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View Full Version : Four Different Kinds of Myrtle



aaronckeim
02-07-2012, 03:10 PM
Following up on our last myrtle thread, I though I would share some photos of the diversity of myrtle we have on hand. The really stripey stuff is the same board we used for the Eddie Vedder uke, which we have all set aside for signature models.

The frog's hair is as I mentioned last week, super tight curl.

The curly soprano is one piece top and one piece back.

The plain myrtle is, well, plain myrtle. Economical, easy to work with, darkens over time, and local to us. 33306333073330833309

UkeforJC
02-07-2012, 03:24 PM
Hi! Aaron,
thank you for posting these pictures.
I have been thinking about asking you this question about those bridge clamps you guys use. Sorry, it is not about the Myrtle wood.

I also have a few of those and I found that they are not very stiff at all. Therefore, I was not sure whether these clamps can provide enough clamping pressure.
I guess for string through type of bridges, these clamps work ok.

From your experience, do these clamps provide enough clamping pressure for the tie style or knot style bridges? Have you encountered any problem using those?
Thanks a lot..

JC

aaronckeim
02-07-2012, 06:26 PM
We are up to 700 ukes with only one or two bridges popping off. A good joint needs very little glue and not as much pressure as most people think. Those four clamps working together are usually enough without extra help. You see a small piece of mdf on that one to help spread the pressure, I often don't even need that. Sometimes I add one more stiffer clamp if I have a problem area or a couple more cauls on the wings. I think it helps that our tops are flat in that area and not domed, so the joint is simple and the clamping isn't difficult.

I think many new builders over clamp and starve joints, which results in failure.

tonewood
02-07-2012, 08:25 PM
Looks really nice. I like the stripey one.Really nice job.

UkeforJC
02-07-2012, 08:31 PM
Thank you for your input. That makes a lot of sense.

ksquine
02-08-2012, 07:31 AM
Very pretty woods!!

nscafe
02-08-2012, 08:43 AM
I'd love to have one of the EV signature models. How many ukes do you think you can make with the amount of wood you have set aside from that board? Is the really stripey myrtle rare?

ryanvt
02-08-2012, 10:37 AM
Loving my striped myrtle tenor! I read somewhere that myrtle "soaks" up minerals in the soil that give the wood it's coloring. Do you have any insight on this?

aaronckeim
02-08-2012, 11:02 AM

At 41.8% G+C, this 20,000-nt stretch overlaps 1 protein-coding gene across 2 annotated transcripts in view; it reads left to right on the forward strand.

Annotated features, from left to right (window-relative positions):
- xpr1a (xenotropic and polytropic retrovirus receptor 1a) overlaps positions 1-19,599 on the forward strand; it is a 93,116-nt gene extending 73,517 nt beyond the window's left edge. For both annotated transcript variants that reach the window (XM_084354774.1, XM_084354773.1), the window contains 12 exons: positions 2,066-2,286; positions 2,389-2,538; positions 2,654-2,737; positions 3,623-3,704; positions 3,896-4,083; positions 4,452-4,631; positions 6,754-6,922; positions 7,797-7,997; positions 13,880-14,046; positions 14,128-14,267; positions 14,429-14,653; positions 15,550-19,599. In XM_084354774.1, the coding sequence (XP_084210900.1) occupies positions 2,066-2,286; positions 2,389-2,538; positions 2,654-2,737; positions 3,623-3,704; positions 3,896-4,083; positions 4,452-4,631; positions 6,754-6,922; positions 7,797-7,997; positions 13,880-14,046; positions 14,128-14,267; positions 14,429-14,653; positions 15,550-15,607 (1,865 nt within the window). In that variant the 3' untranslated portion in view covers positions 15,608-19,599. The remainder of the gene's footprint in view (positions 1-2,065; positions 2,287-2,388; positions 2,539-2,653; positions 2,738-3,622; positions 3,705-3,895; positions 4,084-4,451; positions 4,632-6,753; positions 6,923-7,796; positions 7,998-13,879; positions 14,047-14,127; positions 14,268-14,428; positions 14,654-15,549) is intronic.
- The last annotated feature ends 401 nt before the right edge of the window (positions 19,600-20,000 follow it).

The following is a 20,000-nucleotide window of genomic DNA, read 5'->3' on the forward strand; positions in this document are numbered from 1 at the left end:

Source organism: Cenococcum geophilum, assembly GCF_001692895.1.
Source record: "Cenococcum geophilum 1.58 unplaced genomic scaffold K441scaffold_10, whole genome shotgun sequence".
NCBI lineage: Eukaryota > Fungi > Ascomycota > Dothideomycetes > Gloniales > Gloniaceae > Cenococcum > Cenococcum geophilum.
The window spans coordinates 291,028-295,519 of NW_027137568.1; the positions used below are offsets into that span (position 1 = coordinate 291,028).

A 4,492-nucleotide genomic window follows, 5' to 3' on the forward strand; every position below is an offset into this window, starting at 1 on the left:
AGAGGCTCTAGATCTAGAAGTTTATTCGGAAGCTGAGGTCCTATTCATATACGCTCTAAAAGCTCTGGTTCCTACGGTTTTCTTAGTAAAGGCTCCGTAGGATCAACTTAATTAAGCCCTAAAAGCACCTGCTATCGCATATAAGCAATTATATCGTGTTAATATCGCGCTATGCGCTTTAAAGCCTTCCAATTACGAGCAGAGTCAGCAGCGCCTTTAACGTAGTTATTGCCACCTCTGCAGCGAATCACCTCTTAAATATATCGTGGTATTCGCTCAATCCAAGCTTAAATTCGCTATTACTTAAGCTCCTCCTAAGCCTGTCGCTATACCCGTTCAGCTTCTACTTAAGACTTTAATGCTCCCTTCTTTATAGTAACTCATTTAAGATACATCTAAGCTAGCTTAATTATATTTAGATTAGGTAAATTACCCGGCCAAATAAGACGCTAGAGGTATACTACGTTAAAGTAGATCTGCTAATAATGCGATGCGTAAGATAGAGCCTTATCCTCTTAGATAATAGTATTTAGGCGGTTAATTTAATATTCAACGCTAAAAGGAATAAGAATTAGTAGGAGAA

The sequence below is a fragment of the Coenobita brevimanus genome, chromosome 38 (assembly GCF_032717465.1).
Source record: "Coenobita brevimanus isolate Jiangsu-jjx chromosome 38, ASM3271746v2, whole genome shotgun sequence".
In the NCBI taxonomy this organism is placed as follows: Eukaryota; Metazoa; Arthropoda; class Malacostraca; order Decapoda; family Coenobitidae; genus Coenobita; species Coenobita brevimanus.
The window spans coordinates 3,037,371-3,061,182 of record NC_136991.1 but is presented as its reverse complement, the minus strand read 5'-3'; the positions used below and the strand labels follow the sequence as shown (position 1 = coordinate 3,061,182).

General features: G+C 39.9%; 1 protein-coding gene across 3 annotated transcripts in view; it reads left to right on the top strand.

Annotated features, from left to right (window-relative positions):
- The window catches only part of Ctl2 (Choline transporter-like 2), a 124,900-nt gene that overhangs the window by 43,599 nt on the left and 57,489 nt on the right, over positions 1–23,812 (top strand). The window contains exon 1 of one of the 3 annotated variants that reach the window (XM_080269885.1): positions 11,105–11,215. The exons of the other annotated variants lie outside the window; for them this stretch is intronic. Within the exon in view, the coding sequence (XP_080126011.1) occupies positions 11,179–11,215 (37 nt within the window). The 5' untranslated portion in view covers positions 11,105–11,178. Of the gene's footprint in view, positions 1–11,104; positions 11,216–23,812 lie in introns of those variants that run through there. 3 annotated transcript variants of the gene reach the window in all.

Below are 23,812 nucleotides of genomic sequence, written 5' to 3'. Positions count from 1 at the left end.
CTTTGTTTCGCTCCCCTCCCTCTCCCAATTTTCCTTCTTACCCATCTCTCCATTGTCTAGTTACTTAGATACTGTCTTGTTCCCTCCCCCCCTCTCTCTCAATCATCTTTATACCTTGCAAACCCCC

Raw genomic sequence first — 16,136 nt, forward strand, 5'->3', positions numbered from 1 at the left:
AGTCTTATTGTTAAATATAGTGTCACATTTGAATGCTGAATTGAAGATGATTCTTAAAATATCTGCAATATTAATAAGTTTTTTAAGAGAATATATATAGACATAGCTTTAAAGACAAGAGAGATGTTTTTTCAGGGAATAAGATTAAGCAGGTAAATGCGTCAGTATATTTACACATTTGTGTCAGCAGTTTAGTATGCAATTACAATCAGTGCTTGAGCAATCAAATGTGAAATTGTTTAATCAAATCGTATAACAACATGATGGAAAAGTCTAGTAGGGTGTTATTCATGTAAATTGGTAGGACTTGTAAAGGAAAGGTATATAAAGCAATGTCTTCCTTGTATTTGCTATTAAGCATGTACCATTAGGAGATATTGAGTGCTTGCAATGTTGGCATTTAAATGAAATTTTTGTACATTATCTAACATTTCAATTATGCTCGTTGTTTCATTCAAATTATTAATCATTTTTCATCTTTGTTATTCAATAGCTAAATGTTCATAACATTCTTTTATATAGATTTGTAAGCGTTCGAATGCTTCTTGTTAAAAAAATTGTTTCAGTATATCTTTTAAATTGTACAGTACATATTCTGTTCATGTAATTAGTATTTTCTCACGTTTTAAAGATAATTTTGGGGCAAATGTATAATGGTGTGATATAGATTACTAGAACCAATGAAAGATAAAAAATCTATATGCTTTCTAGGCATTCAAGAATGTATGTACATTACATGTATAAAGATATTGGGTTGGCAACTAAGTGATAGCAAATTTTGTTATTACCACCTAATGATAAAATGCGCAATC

Nate- I think we have 10 more sets from the Eddie Vedder board.

Ryanvt- I have never heard that but it sounds cool!

tattwo
02-08-2012, 11:20 AM
is that pic from your place in CO?

jcalkin
02-08-2012, 01:46 PM
We are up to 700 ukes with only one or two bridges popping off. A good joint needs very little glue and not as much pressure as most people think. Those four clamps working together are usually enough without extra help. You see a small piece of mdf on that one to help spread the pressure, I often don't even need that. Sometimes I add one more stiffer clamp if I have a problem area or a couple more cauls on the wings. I think it helps that our tops are flat in that area and not domed, so the joint is simple and the clamping isn't difficult.

I think many new builders over clamp and starve joints, which results in failure.

I haven't finished that many ukes yet, but they all have rubbed joints, bridge to top. No clamps. No failures so far and I don't expect any. I tape off the bridge before gluing, so there's only a CH of room to rub. Never tried this with other instruments, I just haven't found any soprano-sized clamps yet.

ryanvt
02-08-2012, 02:28 PM
I found where I read about the minerals... I was excited to read this because I like to think that music can be us humans way of bringing out more of the beauties and wonders of nature.


http://www.realoregongift.com/Myrtle_Tree_Story/myrtle_tree_story.html

Minerals drawn up from the soil color the wood. The struggle or stress during the growth of the tree causes the figurations. Many grain patterns appear in myrtle: burls, tiger-stripe, fiddleback, quilt, inkline, and flame grain. It is as if nature had combined our abundant rainfall and the acid soil to form a rainbow in the heart of this unique tree. It often forms a design. With a little imagination one can see animals, ocean scenes, mountains, or rivers. If you are lucky enough to find a piece with a pink or orange streak, you may even see a sunset.

ryanvt
02-08-2012, 02:32 PM
Nate- I think we have 10 more sets from the Eddie Vedder board.

Ryanvt- I have never heard that but it sounds cool!


When you say from a board, what does that look like? Is it like a block that has been sliced into thin pieces?

aaronckeim
02-08-2012, 04:51 PM
Yes, Ryan- We usually get boards that are then sliced into slices and book matched to make sets. Once a board is gone, it can be difficult to find one that matches.

aaronckeim
02-10-2012, 06:31 PM
Frog's Hair tenor with third coat of Tru-oil.33499